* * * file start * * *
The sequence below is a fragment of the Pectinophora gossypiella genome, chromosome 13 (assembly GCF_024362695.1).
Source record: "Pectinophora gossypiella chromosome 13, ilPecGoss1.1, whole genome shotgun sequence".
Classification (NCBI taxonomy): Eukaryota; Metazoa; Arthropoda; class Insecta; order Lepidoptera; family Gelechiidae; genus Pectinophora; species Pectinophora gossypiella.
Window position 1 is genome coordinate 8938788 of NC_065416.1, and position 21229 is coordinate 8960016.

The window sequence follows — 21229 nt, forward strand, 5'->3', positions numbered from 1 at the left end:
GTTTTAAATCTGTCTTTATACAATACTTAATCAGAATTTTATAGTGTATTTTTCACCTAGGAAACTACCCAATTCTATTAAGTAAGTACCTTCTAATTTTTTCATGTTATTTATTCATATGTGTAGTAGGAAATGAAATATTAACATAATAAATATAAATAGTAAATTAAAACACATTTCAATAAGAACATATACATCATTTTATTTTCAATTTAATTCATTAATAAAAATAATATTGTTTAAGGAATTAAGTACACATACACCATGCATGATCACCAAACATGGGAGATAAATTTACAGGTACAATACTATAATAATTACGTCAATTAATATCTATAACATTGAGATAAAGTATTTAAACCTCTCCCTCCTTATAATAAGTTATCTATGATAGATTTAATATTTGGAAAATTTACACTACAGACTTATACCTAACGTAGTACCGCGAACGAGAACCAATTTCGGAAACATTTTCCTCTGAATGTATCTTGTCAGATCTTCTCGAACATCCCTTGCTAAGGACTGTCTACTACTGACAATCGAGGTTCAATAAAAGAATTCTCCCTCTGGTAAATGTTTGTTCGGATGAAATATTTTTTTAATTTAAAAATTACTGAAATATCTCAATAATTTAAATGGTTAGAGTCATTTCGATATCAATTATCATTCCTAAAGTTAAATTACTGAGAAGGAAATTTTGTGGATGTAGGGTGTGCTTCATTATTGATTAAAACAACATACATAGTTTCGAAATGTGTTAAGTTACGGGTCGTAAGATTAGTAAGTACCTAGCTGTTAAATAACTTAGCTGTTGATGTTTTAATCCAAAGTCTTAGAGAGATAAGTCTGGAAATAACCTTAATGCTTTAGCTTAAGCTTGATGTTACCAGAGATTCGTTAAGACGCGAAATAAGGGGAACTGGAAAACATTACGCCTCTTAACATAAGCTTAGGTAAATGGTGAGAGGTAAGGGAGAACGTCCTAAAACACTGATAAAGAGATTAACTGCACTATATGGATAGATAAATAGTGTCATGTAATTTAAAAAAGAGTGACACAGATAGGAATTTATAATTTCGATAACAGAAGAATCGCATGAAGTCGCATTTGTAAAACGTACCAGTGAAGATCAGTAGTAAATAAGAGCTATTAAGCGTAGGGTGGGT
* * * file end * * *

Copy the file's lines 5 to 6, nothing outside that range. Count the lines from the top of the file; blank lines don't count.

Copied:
The window sequence follows — 21229 nt, forward strand, 5'->3', positions numbered from 1 at the left end:
GTTTTAAATCTGTCTTTATACAATACTTAATCAGAATTTTATAGTGTATTTTTCACCTAGGAAACTACCCAATTCTATTAAGTAAGTACCTTCTAATTTTTTCATGTTATTTATTCATATGTGTAGTAGGAAATGAAATATTAACATAATAAATATAAATAGTAAATTAAAACACATTTCAATAAGAACATATACATCATTTTATTTTCAATTTAATTCATTAATAAAAATAATATTGTTTAAGGAATTAAGTACACATACACCATGCATGATCACCAAACATGGGAGATAAATTTACAGGTACAATACTATAATAATTACGTCAATTAATATCTATAACATTGAGATAAAGTATTTAAACCTCTCCCTCCTTATAATAAGTTATCTATGATAGATTTAATATTTGGAAAATTTACACTACAGACTTATACCTAACGTAGTACCGCGAACGAGAACCAATTTCGGAAACATTTTCCTCTGAATGTATCTTGTCAGATCTTCTCGAACATCCCTTGCTAAGGACTGTCTACTACTGACAATCGAGGTTCAATAAAAGAATTCTCCCTCTGGTAAATGTTTGTTCGGATGAAATATTTTTTTAATTTAAAAATTACTGAAATATCTCAATAATTTAAATGGTTAGAGTCATTTCGATATCAATTATCATTCCTAAAGTTAAATTACTGAGAAGGAAATTTTGTGGATGTAGGGTGTGCTTCATTATTGATTAAAACAACATACATAGTTTCGAAATGTGTTAAGTTACGGGTCGTAAGATTAGTAAGTACCTAGCTGTTAAATAACTTAGCTGTTGATGTTTTAATCCAAAGTCTTAGAGAGATAAGTCTGGAAATAACCTTAATGCTTTAGCTTAAGCTTGATGTTACCAGAGATTCGTTAAGACGCGAAATAAGGGGAACTGGAAAACATTACGCCTCTTAACATAAGCTTAGGTAAATGGTGAGAGGTAAGGGAGAACGTCCTAAAACACTGATAAAGAGATTAACTGCACTATATGGATAGATAAATAGTGTCATGTAATTTAAAAAAGAGTGACACAGATAGGAATTTATAATTTCGATAACAGAAGAATCGCATGAAGTCGCATTTGTAAAACGTACCAGTGAAGATCAGTAGTAAATAAGAGCTATTAAGCGTAGGGTGGGT